This year I’ve been witness of several situations that altogether inspired me to write this post.
I bring three stories about doing things the wrong way in gamedev.
The quest for money
The first story is about having your feet on the ground.
It begins with a group of people with a “great idea” [sic] for a game. They contact a software development company that is starting to enter the world of gamedev. It’s a standard routine meeting, a little scouting to see what are their needs. The meeting goes overall ok, but two things are said that make noise.
First, although the idea for the game is not explicitly mentioned (mainly due to the nature of the meeting and the fact that NDAs are still needed), they mention two key elements: Candy Crush and Flappy Bird.
Second, and most shockingly, is that at some point someone asks: “(By the way) How much does it cost to make a game?” Now, that’s a fair question and there’s nothing wrong at plain view. The problem here is what I’ve called the Candy-Crush Syndrome, and its most recent strain: FlappyBirdium.
Developers all over the world have decided that it’s time to get rich making games, with Candy Crush and Flappy Bird being their messiah. People with these syndromes are so focused on hitting the jackpot that forget that more than 99% of the games just fail and are lost in the endless seas of the markets. For every succesful game, there are thousands that just don’t cut it.
An unexperienced group of people wants to earn its first million with a product and they have no clue of how much does it cost. Yeah, that’s how winners are made.
This second story is about commitment and professionalism.
It’s about another group of game developers making a game for an investor. Their game is near release and hasn’t had proper testing. “It’s too late,” they say. “It’s expensive,” they say. Ultimately, playtest will be done as a formality and not as a fundamental part of development cycle.
Some people in the business feel (or crave to feel) like rockstars, but what happens when such delusions of greatness make you go blind? Negligence should be one of the top sins in any work.
When you mix this blindness with basically a blank check that lets you do whatever you want, you get disaster.
I can understand newbie developers (I’m one of them ,o/) who don’t have the experience of proper testing and iteration over a product. But I do know it’s important and I cannot accept this attitude. Someone (say, *cough*the lead designer*cough*) who assures everyone that the ship is going great and that has such a poisonous ego, that doesn’t care for professionalism, is no leader. Leadership is earned, it’s not just a role you fulfill.
Also, for any investor it should be top priority to keep tabs on the current status of the project. Otherwise, it’s just a blank check to the leader of the development group.
Work means commitment: to be professional and to provide the best of ourselves. And I mean commitment not only to the development team but to the players as well.
Pay to Win
The last story is about the quest for more money.
Here we have two parties developing a game together. They are working on their first commercial game for almost a year now and the release date is around the corner. There have been debates on how the business model of the game should be. Should it be a retail game? Have in-app purchases? There’s nothing extraordinary yet; people work to feed their mouths, after all.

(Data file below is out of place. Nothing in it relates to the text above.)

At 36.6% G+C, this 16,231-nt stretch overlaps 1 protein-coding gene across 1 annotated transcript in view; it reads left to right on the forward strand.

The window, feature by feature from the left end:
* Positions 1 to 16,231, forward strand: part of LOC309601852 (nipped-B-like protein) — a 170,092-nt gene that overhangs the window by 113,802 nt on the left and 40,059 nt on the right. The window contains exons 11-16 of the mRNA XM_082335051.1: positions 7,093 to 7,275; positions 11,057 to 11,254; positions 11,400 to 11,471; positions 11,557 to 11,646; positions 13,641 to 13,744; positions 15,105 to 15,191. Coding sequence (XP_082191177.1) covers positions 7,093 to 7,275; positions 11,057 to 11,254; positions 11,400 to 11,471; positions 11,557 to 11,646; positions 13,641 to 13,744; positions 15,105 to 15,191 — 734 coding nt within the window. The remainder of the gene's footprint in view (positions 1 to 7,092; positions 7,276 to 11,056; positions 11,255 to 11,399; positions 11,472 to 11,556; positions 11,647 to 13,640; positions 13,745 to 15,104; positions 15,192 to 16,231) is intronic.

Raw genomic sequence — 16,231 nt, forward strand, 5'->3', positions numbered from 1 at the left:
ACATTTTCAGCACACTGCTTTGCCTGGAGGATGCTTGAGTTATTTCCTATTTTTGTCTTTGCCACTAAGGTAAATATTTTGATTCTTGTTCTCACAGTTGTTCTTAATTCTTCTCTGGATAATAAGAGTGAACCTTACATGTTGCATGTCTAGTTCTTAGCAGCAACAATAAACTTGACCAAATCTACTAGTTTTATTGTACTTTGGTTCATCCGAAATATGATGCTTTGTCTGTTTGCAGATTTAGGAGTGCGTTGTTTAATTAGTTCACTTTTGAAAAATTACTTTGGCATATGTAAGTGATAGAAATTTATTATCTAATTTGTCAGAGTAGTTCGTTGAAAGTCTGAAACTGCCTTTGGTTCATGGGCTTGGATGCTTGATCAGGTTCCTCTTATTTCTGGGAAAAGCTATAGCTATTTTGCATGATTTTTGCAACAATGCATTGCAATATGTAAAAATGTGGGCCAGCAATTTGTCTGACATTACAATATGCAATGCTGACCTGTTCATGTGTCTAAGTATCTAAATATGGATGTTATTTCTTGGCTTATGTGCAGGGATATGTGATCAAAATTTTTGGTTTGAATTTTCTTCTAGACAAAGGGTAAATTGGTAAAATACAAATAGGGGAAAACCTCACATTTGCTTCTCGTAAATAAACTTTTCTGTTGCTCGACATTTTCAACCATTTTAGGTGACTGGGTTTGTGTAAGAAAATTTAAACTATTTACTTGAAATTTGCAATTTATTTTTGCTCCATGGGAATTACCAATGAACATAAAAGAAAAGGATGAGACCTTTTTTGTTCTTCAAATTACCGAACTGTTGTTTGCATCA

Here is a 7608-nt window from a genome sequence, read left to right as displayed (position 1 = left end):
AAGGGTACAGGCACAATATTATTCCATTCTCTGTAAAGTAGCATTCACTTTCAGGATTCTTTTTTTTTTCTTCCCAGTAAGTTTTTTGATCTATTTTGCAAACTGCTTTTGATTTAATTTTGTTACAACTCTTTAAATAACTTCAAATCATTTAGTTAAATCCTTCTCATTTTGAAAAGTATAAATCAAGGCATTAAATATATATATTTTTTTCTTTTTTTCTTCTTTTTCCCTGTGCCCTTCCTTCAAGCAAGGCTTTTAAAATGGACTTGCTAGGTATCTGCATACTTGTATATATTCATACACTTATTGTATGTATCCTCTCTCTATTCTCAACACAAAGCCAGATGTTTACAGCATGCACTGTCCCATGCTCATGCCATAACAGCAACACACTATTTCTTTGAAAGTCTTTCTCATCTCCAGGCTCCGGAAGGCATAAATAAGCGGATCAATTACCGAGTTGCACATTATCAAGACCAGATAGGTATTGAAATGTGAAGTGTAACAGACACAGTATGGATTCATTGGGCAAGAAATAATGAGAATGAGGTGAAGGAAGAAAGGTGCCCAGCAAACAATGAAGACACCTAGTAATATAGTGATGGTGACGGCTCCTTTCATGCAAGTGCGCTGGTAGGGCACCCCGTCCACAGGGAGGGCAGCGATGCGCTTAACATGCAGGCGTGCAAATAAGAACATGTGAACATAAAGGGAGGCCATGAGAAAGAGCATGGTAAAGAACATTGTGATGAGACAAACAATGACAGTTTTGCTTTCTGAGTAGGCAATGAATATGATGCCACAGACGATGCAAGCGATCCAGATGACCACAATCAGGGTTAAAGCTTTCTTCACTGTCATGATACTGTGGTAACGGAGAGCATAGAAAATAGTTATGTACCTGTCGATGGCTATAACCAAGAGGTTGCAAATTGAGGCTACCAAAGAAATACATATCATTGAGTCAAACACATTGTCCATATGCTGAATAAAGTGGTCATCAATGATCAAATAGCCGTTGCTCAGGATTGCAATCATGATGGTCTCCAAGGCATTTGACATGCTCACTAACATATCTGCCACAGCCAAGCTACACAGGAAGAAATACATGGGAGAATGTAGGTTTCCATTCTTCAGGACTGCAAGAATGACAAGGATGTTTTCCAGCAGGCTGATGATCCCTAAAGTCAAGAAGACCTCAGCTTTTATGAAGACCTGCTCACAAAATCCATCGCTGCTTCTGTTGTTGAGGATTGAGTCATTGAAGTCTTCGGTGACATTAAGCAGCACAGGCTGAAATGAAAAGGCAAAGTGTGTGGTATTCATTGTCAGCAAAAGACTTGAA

The game is good, specially by the current market standards. However, there’s this need to capitalize that is steering the wheel too much. The project is pretty much in a release candidate state, yet there’s been lots of talk of how will the game monetize. The latest consensus is that there will be an in-game market with items that will help the player progress in the game.
I repeat: it’s a release candidate and the market and items have just began to be added.
There’s this thing called game balance, where you need to tweak and test the game to give the best playable experience to the player. Do it wrong and you end up with something that could be too hard to pick up, too messy, too disconnected or with unintended flaws that could be exploited by players (or give them a bad experience). Each item added to the game must be thoroughly planned in early stages.
Worst of all is that the solution to publish the game once and for all was to ship with one item (there’s a couple more, but not gameplay related) that basically lets the player solve any level at their pace and certainly get a perfect score. The game is somewhat difficult, which isn’t bad, but if the fear of losing players (hence, a possible customer) is the reason for that awesomepass to exist, there’s something wrong.
There’s also another problem. With a handful of items being planned to be added in future releases, why would anyone spend money in such items that ease the difficulty curve of the game but don’t guarantee a perfect score? The proposed solution for this conundrum: “Let’s make it (the awesomepass) more expensive!” FACEPALM.
Maybe it’s a joke, but a recent business model is getting more real each day: Pay-To-Win.
(In fact, during the time this post was a mere draft, the guys at Extra Credits already mentioned the term.)
So, wrapping up, the moral of this post is that there’s a lot more than just shipping or wanting to make a game (or any kind of product).
First, while it’s great to aim high, we must do so having a strong attachment to the ground; dreaming is great, but without a little bit of reality it’s just pointless.
Also, we must be professional; game developers are not rockstars and humility is the first step towards a better industry.
Last, I think that last video from Extra Credits sums perfectly what I was trying to portray. Players must be treated as such, not as a source of revenue.
I hope these stories serve as beacons to everyone out there. Don’t repeat the mistakes from the past.